West underestimates Islamic fundamentalism, Iraqi archbishop warns
Catholic World News - February 11, 2011
The West should not underestimate the power of Islamic forces in the Middle East, and Iraqi archbishop has warned.
In an interview with Italy’s SIR news agency, Archbishop Louis Sako of Kirkuk likened the force of Islamic fundamentalism to a “volcano,” with the goal of creating Islamic regimes throughout the Middle East. “The Western mentality does not allow it to fully comprehend this risk,” he said, because the West does not recognize the significance of religion in public life.
Archbishop Sako expressed keen concern about the current unrest in Egypt, and fears that the country could become “a new Iraq,” in which the Christian minority suffers under the constant threat of violence.
An appeal from our founder, Dr. Jeffrey Mirus:
Dear reader: If you found the information on this page helpful in your pursuit of a better Catholic life, please support our work with a donation. Your donation will help us reach seven million Truth-seeking readers worldwide this year. Thank you!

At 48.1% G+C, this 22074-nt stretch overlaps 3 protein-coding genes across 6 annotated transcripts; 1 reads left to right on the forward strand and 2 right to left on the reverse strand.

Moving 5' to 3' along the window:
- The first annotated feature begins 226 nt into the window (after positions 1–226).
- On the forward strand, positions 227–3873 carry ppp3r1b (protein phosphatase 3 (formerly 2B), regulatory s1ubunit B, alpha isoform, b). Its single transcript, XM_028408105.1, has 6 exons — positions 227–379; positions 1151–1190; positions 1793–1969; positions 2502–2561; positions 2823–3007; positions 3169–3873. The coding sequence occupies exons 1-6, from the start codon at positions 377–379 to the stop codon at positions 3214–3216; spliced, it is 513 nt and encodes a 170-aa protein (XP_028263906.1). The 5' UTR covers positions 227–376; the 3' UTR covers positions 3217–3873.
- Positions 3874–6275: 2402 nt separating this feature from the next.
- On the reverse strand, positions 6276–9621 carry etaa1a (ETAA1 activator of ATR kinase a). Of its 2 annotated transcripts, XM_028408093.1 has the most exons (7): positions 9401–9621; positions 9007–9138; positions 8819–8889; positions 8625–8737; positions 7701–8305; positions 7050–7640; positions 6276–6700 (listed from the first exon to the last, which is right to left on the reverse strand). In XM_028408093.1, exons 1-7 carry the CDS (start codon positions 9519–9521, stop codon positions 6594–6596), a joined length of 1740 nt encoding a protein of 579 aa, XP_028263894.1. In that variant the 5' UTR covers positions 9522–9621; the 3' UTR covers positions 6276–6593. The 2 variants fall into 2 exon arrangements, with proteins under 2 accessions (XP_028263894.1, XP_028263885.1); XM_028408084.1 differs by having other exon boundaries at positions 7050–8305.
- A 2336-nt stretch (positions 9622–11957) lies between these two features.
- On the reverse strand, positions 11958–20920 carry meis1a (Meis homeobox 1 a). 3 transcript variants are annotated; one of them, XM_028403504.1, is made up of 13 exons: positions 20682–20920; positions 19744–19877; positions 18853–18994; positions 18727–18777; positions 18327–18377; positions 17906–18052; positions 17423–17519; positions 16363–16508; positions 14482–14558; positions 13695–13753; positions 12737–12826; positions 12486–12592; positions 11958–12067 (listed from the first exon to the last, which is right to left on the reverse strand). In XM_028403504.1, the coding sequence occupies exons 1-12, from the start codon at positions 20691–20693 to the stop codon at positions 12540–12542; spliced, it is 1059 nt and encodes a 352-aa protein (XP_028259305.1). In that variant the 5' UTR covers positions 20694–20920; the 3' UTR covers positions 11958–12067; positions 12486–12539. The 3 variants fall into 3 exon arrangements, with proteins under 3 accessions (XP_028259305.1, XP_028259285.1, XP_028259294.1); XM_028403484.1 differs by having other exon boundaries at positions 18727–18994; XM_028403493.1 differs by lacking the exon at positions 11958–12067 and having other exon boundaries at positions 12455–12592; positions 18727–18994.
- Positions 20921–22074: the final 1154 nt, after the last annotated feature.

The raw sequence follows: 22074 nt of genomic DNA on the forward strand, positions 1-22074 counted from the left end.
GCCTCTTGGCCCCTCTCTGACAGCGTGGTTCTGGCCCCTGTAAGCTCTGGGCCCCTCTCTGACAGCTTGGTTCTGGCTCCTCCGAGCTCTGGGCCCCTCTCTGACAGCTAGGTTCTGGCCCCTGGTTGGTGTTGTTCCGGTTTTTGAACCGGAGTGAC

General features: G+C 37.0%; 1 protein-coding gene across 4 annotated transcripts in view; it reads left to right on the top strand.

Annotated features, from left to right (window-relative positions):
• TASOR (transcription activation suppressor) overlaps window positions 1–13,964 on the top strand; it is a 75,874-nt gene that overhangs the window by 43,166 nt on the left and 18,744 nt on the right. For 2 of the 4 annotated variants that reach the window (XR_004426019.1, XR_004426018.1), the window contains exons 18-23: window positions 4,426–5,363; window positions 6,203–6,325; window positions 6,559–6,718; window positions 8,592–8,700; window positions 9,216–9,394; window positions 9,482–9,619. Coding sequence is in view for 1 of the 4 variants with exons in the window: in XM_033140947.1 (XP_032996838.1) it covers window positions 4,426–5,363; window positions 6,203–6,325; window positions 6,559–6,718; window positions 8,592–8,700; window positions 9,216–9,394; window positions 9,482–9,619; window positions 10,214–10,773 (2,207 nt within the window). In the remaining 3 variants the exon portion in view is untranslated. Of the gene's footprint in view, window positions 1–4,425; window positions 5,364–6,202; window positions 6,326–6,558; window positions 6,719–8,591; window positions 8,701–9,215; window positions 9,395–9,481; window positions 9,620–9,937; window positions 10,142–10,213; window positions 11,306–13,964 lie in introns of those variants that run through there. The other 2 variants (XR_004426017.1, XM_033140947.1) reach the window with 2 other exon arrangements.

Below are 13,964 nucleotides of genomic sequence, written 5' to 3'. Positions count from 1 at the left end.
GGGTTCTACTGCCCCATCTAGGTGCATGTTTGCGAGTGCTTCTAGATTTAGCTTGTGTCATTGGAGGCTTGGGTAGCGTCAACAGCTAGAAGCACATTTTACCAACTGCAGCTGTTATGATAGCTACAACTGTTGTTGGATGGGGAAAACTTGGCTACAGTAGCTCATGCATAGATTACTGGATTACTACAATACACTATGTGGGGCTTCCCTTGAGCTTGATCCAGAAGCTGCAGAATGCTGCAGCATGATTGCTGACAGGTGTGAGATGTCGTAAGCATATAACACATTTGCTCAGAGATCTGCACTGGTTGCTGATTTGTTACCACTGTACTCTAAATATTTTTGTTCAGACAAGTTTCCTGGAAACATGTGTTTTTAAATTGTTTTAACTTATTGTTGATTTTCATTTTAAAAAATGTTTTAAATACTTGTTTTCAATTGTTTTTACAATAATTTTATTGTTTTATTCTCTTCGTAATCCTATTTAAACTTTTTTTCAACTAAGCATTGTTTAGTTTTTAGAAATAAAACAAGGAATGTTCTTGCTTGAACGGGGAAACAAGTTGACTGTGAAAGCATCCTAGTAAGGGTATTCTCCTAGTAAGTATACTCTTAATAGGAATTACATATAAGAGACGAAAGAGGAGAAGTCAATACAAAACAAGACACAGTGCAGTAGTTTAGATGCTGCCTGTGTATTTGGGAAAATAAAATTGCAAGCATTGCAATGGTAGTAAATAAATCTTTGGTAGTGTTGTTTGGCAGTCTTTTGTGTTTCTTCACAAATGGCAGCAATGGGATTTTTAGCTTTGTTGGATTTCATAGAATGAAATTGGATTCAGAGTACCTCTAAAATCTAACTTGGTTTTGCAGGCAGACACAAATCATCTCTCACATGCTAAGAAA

Progress toward our August expenses ($16,040 to go):
All comments are moderated. To lighten our editing burden, only current donors are allowed to Sound Off. If you are a donor, log in to see the comment form; otherwise please support our work, and Sound Off!
Posted by: Justin8110 -
Feb. 12, 2011 6:26 PM ET USA
The very reason the West doesn't see Islam for what it is is because so many of us do not have a view of reality based on religion and history anymore. The Muslim world still views the West as Christendom even though there really isn't an actual Christian nation left anywhere in the Western world, they have all gone apostate and secular. If we don't wake up--and I already think it is too late for Europe--the West will be under the cruel yoke of Mohammed and we will all be dhimmis or dead.
Posted by: Defender -
Feb. 12, 2011 1:31 PM ET USA
The archbishop is right, the West (including the Vatican) views the Mid-East as something other than a religious clash-something they recognize in their own European history, but something just not talked about today because it might offend somebody. We cannot afford to keep our head in the sand and talk about ecumenicalism, etc, when there are those who will only use it to their own advantage.